Is it a marketing move or a genuine attempt to change the hectic conditions in already stressed out emergency rooms? According to the AP wire, several large suburban hospitals are advertising their wait times by billboard and even text message, to encourage less urgent patient emergencies to visit emergency rooms with lower volumes and quicker wait times. "If you're in a car accident, you're not going to flip open your iPhone and see what the wait times are," says Dr. Sandra Schneider, President-Elect of the American College of Emergency Physicians. Sassy note to the doc: iPhones don't flip. Also, I don't think it's such a bad idea.
I've only been to the emergency room once, luckily, and it wasn't something completely urgent. I would have liked some kind of heads up about the wait time. "The longer people stay in the emergency department, the more likely they're going to have complications," says Dr. Nick Jouriles, Emergency Medicine Chief at Akron General Hospital in Ohio, among the hospitals that post estimated wait times. With that in mind, it seems like a great idea to let people know where the fastest wait time is going to be, even if it means driving a little further, if your emergency isn't a full 9-1-1.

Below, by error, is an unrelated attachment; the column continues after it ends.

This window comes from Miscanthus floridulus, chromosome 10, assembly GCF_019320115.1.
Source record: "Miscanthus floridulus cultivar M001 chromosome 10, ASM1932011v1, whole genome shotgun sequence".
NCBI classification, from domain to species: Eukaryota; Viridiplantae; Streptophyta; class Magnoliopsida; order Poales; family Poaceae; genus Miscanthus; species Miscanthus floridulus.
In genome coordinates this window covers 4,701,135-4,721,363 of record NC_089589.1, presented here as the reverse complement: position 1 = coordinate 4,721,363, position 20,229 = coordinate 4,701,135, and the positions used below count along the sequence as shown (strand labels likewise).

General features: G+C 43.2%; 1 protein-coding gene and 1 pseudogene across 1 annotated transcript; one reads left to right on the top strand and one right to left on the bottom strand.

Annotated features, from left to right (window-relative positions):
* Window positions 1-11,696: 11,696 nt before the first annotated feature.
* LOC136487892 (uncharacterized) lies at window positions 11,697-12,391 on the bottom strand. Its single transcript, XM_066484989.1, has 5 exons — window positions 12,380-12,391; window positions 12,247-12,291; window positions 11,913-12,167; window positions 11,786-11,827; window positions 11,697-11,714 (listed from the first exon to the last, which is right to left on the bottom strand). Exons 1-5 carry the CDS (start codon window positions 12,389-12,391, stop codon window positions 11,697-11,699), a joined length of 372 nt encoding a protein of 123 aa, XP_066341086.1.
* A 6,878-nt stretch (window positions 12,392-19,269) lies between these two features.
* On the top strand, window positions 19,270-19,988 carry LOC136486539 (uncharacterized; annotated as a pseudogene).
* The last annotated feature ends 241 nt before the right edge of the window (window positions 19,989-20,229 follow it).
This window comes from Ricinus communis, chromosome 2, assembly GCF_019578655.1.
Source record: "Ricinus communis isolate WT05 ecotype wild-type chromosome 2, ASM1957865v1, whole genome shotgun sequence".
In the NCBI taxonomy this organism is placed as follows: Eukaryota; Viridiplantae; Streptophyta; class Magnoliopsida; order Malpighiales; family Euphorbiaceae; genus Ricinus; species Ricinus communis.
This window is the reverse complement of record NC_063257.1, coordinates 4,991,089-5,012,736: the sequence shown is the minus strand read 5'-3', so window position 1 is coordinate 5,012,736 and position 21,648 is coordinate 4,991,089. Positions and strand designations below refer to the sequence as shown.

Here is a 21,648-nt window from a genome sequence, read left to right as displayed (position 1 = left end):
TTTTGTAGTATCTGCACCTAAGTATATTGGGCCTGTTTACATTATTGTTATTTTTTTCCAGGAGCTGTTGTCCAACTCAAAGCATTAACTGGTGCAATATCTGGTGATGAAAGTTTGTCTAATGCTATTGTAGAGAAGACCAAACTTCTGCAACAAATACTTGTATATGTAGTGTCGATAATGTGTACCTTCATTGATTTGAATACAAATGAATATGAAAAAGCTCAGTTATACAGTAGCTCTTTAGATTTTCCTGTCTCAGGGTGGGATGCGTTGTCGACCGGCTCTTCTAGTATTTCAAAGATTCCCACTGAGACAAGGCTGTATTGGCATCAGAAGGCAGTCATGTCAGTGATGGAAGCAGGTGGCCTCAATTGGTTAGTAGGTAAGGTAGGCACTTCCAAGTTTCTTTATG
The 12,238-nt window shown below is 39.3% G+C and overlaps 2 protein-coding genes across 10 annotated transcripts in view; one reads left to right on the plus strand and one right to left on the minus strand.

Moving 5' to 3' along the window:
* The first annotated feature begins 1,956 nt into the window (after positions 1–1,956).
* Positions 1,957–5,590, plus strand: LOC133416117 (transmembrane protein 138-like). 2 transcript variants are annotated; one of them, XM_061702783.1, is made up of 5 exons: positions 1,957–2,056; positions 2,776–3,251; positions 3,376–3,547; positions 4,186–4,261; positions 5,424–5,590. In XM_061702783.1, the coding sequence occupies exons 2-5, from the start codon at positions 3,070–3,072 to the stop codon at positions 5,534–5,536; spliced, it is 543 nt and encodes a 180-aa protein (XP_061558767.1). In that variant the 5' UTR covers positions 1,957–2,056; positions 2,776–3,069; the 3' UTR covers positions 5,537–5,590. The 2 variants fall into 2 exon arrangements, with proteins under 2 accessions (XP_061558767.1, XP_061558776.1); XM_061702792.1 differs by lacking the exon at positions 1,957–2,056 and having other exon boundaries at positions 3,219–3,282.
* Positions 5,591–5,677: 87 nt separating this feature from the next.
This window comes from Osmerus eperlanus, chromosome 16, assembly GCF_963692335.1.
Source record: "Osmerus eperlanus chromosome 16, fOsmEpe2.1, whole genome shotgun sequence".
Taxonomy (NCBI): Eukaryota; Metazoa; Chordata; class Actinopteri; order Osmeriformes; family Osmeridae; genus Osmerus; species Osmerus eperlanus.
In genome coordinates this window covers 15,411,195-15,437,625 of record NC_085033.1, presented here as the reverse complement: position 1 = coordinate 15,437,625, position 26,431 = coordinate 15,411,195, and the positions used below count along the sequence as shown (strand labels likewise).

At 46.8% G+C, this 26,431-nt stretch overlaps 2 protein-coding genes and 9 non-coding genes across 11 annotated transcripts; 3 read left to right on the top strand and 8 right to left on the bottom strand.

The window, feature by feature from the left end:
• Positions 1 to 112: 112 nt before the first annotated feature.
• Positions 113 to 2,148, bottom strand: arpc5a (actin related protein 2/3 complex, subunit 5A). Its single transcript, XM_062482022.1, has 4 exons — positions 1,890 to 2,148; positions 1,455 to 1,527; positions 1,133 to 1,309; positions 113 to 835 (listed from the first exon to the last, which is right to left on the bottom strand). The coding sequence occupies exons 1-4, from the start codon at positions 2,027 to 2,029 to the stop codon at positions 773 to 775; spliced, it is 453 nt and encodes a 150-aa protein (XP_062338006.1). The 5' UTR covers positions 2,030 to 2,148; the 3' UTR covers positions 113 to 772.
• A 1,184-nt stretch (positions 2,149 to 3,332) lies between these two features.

By 2012 Emergency Rooms will have to report to Medicare how fast they move certain patients through, in an attempt to increase care across the board. In 2008, 123 million people were in the emergency room. Anything that will increase the quality of care to those millions, whether it's a billboard, text message, or a digital clock, is a positive.